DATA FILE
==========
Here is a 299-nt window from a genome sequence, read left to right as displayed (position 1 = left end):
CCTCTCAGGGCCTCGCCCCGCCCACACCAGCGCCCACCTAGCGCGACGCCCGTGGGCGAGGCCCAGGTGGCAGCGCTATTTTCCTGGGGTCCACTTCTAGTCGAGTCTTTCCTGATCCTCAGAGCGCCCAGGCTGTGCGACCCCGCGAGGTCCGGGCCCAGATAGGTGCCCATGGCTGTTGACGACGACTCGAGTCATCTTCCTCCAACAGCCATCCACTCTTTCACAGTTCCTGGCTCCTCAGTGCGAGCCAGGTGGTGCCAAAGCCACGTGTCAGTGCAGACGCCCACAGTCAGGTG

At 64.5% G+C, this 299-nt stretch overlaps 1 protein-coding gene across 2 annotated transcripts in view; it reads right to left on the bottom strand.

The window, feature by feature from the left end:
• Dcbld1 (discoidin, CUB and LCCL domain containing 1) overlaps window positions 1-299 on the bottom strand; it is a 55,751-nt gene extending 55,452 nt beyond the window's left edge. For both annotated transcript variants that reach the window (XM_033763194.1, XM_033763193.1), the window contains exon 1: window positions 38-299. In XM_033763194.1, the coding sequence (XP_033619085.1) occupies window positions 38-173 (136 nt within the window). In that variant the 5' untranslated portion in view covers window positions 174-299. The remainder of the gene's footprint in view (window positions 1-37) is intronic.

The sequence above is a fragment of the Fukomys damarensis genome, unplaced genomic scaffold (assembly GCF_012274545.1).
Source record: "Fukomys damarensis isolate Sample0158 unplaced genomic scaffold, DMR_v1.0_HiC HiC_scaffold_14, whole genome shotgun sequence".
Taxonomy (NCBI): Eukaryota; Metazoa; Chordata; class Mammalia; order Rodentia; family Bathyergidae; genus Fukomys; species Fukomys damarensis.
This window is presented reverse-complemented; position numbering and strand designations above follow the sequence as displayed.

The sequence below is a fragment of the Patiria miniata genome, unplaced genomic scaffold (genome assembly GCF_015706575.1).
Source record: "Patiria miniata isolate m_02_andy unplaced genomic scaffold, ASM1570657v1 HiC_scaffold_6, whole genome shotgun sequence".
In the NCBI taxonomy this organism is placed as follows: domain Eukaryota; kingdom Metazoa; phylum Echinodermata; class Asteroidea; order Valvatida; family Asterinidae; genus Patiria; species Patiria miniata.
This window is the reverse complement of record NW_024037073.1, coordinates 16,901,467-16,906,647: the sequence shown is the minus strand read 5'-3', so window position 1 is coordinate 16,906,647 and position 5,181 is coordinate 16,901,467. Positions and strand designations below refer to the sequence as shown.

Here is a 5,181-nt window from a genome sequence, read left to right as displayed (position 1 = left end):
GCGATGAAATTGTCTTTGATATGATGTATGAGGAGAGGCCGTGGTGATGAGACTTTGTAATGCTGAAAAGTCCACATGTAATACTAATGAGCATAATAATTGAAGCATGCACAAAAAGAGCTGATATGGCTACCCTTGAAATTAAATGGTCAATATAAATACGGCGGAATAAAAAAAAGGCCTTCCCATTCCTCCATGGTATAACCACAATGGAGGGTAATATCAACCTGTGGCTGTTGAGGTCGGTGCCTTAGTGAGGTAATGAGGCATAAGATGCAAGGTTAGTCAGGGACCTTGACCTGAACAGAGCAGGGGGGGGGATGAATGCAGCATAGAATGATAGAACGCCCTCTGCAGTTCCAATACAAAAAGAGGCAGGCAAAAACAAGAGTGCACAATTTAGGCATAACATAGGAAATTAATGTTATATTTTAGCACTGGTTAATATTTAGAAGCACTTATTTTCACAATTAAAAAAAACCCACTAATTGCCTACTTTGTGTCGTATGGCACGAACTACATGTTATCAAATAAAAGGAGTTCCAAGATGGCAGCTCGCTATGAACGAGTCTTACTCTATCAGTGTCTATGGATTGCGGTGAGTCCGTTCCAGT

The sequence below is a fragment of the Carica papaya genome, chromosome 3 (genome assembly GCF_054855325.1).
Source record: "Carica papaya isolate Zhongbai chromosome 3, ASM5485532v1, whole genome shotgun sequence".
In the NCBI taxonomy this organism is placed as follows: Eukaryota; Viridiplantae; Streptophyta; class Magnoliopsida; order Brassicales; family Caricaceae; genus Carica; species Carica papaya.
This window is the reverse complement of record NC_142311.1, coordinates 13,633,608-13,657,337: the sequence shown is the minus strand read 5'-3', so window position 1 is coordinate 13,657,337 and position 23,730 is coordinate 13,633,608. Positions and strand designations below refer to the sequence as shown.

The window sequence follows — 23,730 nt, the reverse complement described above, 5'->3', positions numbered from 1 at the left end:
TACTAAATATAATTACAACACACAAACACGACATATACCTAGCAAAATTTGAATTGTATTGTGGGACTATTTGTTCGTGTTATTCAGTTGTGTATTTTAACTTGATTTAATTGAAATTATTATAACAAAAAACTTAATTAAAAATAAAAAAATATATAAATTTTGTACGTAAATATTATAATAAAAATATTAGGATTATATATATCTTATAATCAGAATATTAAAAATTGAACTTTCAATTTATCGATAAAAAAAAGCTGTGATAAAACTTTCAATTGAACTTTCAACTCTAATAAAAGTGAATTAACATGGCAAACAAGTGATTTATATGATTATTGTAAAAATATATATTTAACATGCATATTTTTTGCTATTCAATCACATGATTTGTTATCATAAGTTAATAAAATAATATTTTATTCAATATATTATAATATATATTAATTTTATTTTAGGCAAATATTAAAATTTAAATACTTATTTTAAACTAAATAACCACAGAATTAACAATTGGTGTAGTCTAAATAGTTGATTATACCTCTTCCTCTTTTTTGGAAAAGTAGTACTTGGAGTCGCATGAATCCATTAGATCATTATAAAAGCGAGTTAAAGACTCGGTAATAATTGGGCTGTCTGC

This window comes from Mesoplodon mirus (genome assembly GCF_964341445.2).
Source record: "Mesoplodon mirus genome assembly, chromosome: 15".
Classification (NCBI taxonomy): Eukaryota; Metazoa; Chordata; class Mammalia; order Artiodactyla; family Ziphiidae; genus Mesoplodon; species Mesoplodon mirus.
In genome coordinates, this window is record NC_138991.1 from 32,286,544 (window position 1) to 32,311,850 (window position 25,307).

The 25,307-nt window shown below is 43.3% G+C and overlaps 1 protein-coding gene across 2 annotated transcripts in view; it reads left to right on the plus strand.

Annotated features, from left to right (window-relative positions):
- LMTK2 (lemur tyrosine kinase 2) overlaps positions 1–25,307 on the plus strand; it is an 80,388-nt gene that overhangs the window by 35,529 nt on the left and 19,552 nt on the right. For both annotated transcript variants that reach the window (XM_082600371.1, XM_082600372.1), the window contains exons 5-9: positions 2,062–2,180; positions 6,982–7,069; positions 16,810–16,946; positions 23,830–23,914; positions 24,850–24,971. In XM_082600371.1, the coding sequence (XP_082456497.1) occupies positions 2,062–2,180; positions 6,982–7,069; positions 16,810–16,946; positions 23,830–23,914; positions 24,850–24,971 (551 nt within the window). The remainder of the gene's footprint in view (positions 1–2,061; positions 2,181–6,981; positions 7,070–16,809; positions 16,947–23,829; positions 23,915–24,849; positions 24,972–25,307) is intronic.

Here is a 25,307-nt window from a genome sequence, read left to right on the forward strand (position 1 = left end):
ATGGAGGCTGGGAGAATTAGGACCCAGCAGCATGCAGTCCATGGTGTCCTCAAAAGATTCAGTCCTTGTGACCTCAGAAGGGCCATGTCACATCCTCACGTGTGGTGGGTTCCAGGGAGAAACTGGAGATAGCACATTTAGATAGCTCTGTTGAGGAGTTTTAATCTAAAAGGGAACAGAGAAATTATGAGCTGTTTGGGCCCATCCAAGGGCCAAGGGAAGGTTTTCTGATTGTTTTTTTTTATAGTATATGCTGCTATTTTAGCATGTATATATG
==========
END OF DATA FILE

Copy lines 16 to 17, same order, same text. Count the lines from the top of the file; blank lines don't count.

The sequence below is a fragment of the Carica papaya genome, chromosome 3 (genome assembly GCF_054855325.1).
Source record: "Carica papaya isolate Zhongbai chromosome 3, ASM5485532v1, whole genome shotgun sequence".